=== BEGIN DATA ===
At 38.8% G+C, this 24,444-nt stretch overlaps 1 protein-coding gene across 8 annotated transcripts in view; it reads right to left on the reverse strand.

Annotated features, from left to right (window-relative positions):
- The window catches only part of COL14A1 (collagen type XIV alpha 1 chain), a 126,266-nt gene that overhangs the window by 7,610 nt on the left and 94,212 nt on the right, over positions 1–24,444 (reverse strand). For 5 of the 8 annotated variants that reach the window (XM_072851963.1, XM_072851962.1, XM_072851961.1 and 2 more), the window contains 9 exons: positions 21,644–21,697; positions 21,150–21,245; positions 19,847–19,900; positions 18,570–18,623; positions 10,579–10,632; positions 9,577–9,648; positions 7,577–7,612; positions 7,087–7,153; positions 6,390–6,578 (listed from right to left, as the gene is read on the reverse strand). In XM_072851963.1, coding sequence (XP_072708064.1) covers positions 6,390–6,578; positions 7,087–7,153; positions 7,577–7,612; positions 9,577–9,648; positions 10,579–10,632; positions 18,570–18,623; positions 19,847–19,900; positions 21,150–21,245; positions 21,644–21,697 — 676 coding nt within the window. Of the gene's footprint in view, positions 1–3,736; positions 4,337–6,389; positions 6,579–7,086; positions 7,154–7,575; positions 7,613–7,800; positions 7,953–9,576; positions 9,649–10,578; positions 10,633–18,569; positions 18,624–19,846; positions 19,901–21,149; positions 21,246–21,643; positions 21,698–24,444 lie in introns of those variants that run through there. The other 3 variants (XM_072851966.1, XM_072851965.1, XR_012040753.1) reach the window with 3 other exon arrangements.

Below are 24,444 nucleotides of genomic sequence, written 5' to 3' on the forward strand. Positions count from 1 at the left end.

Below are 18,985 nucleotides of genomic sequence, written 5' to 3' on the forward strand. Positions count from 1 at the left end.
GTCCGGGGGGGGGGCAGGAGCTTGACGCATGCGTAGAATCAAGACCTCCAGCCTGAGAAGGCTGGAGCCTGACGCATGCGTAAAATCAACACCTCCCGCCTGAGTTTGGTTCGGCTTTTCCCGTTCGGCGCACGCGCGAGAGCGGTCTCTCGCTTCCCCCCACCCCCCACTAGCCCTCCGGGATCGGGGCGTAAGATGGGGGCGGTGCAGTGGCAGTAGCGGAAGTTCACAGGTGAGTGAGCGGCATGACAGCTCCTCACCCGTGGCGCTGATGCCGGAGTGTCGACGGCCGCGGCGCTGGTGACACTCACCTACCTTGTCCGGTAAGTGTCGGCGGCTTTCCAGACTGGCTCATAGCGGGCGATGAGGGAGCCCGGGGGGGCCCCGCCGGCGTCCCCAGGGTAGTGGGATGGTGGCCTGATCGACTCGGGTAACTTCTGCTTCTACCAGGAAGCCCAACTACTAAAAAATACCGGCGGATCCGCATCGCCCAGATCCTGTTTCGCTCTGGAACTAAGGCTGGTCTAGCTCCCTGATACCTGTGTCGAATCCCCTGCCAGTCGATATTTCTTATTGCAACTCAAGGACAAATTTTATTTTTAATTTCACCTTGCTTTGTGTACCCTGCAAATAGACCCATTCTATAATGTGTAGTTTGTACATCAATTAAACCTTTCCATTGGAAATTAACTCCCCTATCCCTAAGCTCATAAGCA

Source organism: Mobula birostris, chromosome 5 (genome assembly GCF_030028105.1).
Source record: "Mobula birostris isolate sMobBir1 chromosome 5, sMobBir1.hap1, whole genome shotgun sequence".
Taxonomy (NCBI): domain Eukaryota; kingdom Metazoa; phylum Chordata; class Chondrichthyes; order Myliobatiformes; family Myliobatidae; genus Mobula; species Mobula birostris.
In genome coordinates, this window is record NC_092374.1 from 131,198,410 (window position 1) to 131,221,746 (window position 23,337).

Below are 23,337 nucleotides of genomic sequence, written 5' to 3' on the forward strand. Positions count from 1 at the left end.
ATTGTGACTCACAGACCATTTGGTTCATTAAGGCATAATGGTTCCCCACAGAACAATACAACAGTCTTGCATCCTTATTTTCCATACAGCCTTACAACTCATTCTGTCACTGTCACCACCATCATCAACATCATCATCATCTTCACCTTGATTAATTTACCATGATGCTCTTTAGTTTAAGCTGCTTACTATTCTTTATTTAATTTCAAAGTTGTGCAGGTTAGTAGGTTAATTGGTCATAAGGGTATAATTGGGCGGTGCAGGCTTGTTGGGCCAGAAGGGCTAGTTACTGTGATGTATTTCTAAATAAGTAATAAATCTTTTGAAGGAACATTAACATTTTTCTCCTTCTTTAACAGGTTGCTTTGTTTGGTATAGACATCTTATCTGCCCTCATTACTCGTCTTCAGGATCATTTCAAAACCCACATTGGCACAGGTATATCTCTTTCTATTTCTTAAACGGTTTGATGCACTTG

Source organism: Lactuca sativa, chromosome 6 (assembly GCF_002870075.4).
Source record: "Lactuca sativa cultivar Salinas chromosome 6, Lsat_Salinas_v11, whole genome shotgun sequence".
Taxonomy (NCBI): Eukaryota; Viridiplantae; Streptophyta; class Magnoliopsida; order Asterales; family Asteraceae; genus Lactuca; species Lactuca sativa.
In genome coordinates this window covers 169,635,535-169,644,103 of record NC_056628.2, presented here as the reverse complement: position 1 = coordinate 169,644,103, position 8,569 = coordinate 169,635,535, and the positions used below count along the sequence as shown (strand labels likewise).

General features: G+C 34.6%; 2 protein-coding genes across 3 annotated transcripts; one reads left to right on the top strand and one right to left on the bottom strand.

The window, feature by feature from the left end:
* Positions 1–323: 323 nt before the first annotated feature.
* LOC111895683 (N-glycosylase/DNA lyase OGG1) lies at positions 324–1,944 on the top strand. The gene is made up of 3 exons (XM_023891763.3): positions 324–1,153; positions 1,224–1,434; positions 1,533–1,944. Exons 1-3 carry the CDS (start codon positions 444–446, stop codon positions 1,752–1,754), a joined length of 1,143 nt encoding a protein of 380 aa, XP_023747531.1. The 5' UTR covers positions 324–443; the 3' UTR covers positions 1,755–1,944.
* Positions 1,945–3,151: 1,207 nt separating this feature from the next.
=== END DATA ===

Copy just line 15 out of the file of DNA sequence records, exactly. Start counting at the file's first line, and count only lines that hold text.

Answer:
Taxonomy (NCBI): Eukaryota; Viridiplantae; Streptophyta; class Magnoliopsida; order Asterales; family Asteraceae; genus Lactuca; species Lactuca sativa.